Friday, January 04, 2008

1 Myth in 5 Myths about American Voters

via Mark Thoma I read this interesting article by Bryan Caplan in The Washington Post

His point is that US voters are ignorant and irrational and it matters. However, he overstates his case in two ways

1. "Surely Americans want serious change on Iraq, you say? True, some 60 percent of Americans now say the war was a mistake. But given the available options, voters are still getting what they want. If Iraq were a stable and enthusiastic ally, we'd like to leave today, but that's not on the menu. Most Americans now favor a timetable for withdrawal, but how many would want to stick to a schedule if that means handing Iraq over to radical Islamists? In a few years, the majority may be ready for "peace at any price" -- but not yet."

This is nonsense. Most Americans want a to impose a timetable for withdrawal. They are not getting what they want. Caplan argues that they might change their minds if they are convinced that the policy they currently support will lead to a worse outcome than he imagines they currently imagine. With this sort of argument, he can prove that people don't support any policy no matter how strongly they support it.

For some reason, Caplan has decided to ignore the fact that the clear wish of the majority of Americans on the most important issue of the day is not being obeyed. His argument to support his refusal to accept this clear fact would enable him to ignore any fact at all about public opinion. Caplan has decided that he knows better than the American people what they really want and, if they disagree with him, it just shows that they are too ignorant to understand the issue. This in an article allegedly about public opinion.

Caplan is similarly dismissive of protectionists. I agree with him on that issue, but don't think I know enough to be sure we are right and I'm an economist.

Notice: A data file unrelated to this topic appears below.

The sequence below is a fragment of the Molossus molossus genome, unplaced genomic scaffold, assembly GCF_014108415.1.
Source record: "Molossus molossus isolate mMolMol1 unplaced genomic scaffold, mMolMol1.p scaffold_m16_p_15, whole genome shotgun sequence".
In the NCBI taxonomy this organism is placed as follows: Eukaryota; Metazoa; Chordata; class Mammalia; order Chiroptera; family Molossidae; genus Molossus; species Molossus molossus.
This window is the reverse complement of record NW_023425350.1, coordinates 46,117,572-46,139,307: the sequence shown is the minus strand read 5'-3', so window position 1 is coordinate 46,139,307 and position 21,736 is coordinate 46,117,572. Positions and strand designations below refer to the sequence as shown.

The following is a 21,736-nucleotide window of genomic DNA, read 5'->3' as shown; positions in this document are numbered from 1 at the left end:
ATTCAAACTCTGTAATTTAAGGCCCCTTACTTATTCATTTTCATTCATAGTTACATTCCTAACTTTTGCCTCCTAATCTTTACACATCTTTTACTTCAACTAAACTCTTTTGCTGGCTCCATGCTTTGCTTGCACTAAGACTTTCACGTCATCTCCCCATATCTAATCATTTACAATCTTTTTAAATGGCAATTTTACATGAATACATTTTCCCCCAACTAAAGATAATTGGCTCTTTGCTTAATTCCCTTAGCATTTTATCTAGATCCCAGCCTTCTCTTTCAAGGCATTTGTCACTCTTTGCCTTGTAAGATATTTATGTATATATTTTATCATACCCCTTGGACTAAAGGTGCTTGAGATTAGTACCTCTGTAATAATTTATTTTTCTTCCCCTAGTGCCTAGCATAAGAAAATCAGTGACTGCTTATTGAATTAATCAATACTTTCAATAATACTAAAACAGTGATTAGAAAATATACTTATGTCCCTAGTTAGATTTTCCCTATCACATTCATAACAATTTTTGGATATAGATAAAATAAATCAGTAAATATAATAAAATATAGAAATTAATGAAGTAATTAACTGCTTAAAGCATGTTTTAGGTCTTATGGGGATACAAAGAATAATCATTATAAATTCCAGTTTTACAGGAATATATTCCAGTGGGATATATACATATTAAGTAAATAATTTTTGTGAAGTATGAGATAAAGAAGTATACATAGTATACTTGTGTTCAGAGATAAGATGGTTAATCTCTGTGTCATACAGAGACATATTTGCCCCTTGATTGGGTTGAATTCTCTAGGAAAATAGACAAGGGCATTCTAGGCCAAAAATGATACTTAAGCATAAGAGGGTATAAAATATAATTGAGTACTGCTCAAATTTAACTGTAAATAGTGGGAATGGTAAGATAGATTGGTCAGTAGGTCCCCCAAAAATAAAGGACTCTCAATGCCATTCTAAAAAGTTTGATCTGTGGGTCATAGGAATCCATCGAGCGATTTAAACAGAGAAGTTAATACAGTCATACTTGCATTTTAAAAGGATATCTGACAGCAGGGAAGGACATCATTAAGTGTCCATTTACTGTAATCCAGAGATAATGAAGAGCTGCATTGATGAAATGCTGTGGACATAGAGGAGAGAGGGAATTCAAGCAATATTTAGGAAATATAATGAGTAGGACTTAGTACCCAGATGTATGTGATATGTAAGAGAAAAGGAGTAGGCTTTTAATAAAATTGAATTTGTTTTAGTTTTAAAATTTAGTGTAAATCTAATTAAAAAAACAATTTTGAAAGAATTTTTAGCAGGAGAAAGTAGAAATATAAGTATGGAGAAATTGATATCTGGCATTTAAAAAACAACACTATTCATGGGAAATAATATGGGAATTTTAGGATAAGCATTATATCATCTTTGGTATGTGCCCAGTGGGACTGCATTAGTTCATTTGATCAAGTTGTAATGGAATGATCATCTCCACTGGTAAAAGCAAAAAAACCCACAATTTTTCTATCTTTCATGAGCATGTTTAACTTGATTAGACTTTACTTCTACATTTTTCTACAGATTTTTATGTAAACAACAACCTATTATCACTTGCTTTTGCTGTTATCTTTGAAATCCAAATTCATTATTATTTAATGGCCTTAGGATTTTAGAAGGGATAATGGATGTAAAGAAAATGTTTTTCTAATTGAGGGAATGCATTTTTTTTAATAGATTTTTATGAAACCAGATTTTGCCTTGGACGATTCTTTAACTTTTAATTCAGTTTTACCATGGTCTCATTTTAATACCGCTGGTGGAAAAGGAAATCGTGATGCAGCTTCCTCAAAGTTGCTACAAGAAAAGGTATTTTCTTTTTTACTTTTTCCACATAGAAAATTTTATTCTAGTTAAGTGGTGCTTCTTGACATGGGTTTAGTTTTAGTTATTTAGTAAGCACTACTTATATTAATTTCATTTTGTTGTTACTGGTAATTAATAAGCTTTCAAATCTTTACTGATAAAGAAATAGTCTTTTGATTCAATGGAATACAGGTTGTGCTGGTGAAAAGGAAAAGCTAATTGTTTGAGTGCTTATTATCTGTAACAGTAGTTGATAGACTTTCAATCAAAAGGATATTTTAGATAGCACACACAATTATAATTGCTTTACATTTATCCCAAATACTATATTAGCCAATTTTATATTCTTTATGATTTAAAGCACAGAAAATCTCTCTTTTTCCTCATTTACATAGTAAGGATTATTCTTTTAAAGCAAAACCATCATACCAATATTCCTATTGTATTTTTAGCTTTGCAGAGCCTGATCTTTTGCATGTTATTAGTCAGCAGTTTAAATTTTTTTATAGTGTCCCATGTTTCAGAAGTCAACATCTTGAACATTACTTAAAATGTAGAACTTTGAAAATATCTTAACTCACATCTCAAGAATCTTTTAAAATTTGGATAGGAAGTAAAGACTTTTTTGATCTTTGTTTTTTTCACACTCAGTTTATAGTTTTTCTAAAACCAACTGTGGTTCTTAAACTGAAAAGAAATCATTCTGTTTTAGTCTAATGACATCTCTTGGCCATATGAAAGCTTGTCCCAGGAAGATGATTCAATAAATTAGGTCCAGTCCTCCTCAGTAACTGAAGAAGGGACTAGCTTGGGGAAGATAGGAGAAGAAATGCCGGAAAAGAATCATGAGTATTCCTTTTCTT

2.. "there is only the tiniest correlation between income and party. " This is a quantitative argument. However, Caplan does not say anything about how large is the allegedly tiny correlation. Let's ask the Google. First link here.

"Upper Income Quintile (Annual household income above approx. $92,000, in 2005 dollars): In 2005, the GOP edge over Democrats among people in this income bracket is 38%-27%"

"Lower Income Quintile (Annual household income below approx. $19,000): Republicans continue to trail by sizable margins in this income bracket. Currently the Democrats enjoy a 42%-20% advantage overall, comparable to their 43%-18% edge in 1992. Among whites, the Democratic edge is 37%-24% now and had been 37%-22% back in 1992."

That does not seem to me to be a tiny correlation.

In any case, Caplan really should not make a claim about the magnitude of a correlation without giving numbers. People (including I would say Caplan) have a lot of trouble with the idea that correlations are not all 1 0 or -1, that is, tend to assume that if a is positively correlated with b and b is positively correlated with c then a must be positively correlated with c, that is, they interpret "positive correlation" to mean "correlation 1" then when this isn't true (red states are poorer than blue states on average) they conclude that the correlations must be so small as to not matter (so positive correlation becomes zero correlation).

I agree with Caplan that the voters are ignorant and irrational, however I also agree with Churchill that Democracy is the worst possible system of government except for all of the other ones which have been tried. Caplan convinces me that journalists such as Caplan are even less qualified to decide policy questions than the electoral process, because voters, at least, do not all share the same fact resistant views on critical issues.

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